To achieve this, conservation goals in projects should be clearly stated from the onset, and provisions should be made to evaluate their progress. Because the effects of conservation interventions on target populations and species can manifest over a protracted period, long-term commitments by funders are needed to document such positive outcomes. Results from both successful and unsuccessful conservation projects should be widely disseminated so that future successes can be repeated while past failures can be avoided.

"More conservation projects fail than succeed, and our highlighting of successes here should not be taken as a call to rest on our laurels. Instead, our aim is to engender hope and inspire others to continue their dedicated efforts," the authors wrote.

"Having achieved some notable successes, conservationists should pat themselves on the back and then redouble their efforts at all conservation scales," they added.


Story Source:

The above story is based on materials provided by National University of Singapore. Note: Materials may be edited for content and length.


Journal Reference:

  1. Navjot S. Sodhi, Rhett Butler, William F. Laurance, Luke Gibson. Conservation successes at micro-, meso- and macroscales. Trends in Ecology & Evolution, 2011; DOI: 10.1016/j.tree.2011.07.002

Cite This Page:

National University of Singapore. "Following the trail of conservation successes." ScienceDaily. ScienceDaily, 29 August 2011. <www.sciencedaily.com/releases/2011/08/110829070440.htm>.
National University of Singapore. (2011, August 29). Following the trail of conservation successes. ScienceDaily. Retrieved September 21, 2014 from www.sciencedaily.com/releases/2011/08/110829070440.htm
National University of Singapore. "Following the trail of conservation successes." ScienceDaily. www.sciencedaily.com/releases/2011/08/110829070440.htm (accessed September 21, 2014).

Share This



More Plants & Animals News

Sunday, September 21, 2014

Featured Research

from universities, journals, and other organizations


Featured Videos

from AP, Reuters, AFP, and other news services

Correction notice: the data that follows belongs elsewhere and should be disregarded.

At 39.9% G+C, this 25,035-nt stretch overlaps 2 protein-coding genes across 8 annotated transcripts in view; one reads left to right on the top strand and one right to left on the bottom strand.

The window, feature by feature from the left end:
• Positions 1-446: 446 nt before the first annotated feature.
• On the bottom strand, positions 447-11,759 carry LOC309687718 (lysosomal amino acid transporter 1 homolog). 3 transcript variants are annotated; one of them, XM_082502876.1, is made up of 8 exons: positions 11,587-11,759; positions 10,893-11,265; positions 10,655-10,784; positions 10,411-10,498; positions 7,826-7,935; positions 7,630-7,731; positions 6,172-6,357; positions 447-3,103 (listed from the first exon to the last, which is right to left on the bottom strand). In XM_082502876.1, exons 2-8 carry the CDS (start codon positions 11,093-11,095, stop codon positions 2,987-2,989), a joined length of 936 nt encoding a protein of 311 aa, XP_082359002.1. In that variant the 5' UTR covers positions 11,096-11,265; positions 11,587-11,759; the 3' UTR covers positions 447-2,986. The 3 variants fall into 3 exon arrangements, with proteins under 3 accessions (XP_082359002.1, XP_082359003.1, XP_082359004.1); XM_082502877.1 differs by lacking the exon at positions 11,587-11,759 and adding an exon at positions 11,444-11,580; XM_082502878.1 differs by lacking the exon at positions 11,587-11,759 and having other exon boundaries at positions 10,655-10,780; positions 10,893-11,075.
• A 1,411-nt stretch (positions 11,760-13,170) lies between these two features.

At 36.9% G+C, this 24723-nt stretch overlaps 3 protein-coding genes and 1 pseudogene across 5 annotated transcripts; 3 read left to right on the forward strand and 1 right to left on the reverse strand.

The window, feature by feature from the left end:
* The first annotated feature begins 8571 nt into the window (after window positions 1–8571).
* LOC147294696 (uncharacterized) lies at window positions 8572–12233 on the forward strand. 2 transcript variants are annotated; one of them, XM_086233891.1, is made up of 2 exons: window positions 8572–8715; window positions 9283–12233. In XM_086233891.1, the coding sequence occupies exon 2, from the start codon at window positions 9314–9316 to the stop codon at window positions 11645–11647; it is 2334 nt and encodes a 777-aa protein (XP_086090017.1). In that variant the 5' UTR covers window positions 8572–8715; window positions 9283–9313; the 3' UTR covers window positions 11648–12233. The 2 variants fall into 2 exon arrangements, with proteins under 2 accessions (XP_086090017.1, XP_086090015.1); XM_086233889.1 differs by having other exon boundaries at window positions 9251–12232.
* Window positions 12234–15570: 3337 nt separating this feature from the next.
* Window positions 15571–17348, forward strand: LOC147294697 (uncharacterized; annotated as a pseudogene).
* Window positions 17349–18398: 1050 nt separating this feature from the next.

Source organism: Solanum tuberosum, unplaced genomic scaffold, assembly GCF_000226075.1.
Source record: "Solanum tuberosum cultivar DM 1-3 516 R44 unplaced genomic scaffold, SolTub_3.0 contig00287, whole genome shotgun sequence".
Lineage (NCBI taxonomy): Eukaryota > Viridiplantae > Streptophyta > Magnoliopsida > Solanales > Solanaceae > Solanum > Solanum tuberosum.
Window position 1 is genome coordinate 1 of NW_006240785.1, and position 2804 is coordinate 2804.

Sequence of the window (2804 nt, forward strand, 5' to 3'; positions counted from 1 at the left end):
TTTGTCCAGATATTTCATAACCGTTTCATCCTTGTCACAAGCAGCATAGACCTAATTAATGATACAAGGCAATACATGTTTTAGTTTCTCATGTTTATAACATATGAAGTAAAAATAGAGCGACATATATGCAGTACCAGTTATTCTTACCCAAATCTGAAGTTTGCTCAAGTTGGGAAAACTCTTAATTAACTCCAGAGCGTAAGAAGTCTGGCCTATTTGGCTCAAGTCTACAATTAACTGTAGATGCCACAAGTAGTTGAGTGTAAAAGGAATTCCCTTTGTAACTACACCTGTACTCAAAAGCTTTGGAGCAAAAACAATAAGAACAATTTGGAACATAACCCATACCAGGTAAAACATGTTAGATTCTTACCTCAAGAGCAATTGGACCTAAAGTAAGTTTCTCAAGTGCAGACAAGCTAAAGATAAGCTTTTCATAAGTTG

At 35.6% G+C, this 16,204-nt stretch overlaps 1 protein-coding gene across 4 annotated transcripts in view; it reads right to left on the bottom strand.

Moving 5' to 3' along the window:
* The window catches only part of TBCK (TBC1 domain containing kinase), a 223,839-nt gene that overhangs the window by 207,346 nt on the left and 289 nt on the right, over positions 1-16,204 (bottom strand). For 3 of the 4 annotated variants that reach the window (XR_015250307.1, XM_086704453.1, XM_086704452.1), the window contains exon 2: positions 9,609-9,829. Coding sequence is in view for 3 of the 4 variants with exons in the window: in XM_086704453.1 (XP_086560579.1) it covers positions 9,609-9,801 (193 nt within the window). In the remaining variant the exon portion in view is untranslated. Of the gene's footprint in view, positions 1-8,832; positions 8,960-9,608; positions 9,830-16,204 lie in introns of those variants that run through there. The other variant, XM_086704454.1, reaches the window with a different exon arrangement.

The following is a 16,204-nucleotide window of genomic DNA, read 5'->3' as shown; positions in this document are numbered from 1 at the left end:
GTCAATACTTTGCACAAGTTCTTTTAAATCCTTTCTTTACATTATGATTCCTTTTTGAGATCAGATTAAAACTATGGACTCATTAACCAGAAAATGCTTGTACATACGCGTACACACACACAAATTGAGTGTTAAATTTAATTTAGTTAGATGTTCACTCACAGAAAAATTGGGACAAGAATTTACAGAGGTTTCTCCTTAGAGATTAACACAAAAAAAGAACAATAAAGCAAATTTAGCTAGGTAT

Raw: San Diego Zoo Welcomes Cheetah Cubs

Raw: San Diego Zoo Welcomes Cheetah Cubs

AP (Sep. 20, 2014) The San Diego Zoo has welcomed two Cheetah cubs to its Safari Park. The nearly three-week-old female cubs are being hand fed and are receiving around the clock care. (Sept. 20) Video provided by AP
Powered by NewsLook.com
Chocolate Museum Opens in Brussels

Chocolate Museum Opens in Brussels

AFP (Sep. 19, 2014) Considered a "national heritage" in Belgium, chocolate now has a new museum in Brussels. In a former chocolate factory, visitors to the permanent exhibition spaces, workshops and tastings can discover derivatives of the cocoa bean. Duration: 01:00 Video provided by AFP
Powered by NewsLook.com
Could Grief Affect The Immune Systems Of Senior Citizens?

Could Grief Affect The Immune Systems Of Senior Citizens?

Newsy (Sep. 19, 2014) The study found elderly people are much more likely to become susceptible to infection than younger adults going though a similar situation. Video provided by Newsy
Powered by NewsLook.com
Jury Delivers Verdict in Salmonella Trial

Jury Delivers Verdict in Salmonella Trial

AP (Sep. 19, 2014) A federal jury has convicted three people in connection with an outbreak of salmonella poisoning five years ago that sickened hundreds of people and was linked to a number of deaths. (Sept. 19) Video provided by AP
Powered by NewsLook.com

Search ScienceDaily

Number of stories in archives: 140,361

Find with keyword(s):
Enter a keyword or phrase to search ScienceDaily for related topics and research stories.

Save/Print:
Share:

Breaking News:
from the past week

In Other News

... from NewsDaily.com

Science News

Health News

Environment News

Technology News



Save/Print:
Share:

Free Subscriptions


Get the latest science news with ScienceDaily's free email newsletters, updated daily and weekly. Or view hourly updated newsfeeds in your RSS reader:

Get Social & Mobile


Keep up to date with the latest news from ScienceDaily via social networks and mobile apps:

Have Feedback?


Tell us what you think of ScienceDaily -- we welcome both positive and negative comments. Have any problems using the site? Questions?
Mobile: iPhone Android Web
Follow: Facebook Twitter Google+
Subscribe: RSS Feeds Email Newsletters
Latest Headlines Health & Medicine Mind & Brain Space & Time Matter & Energy Computers & Math Plants & Animals Earth & Climate Fossils & Ruins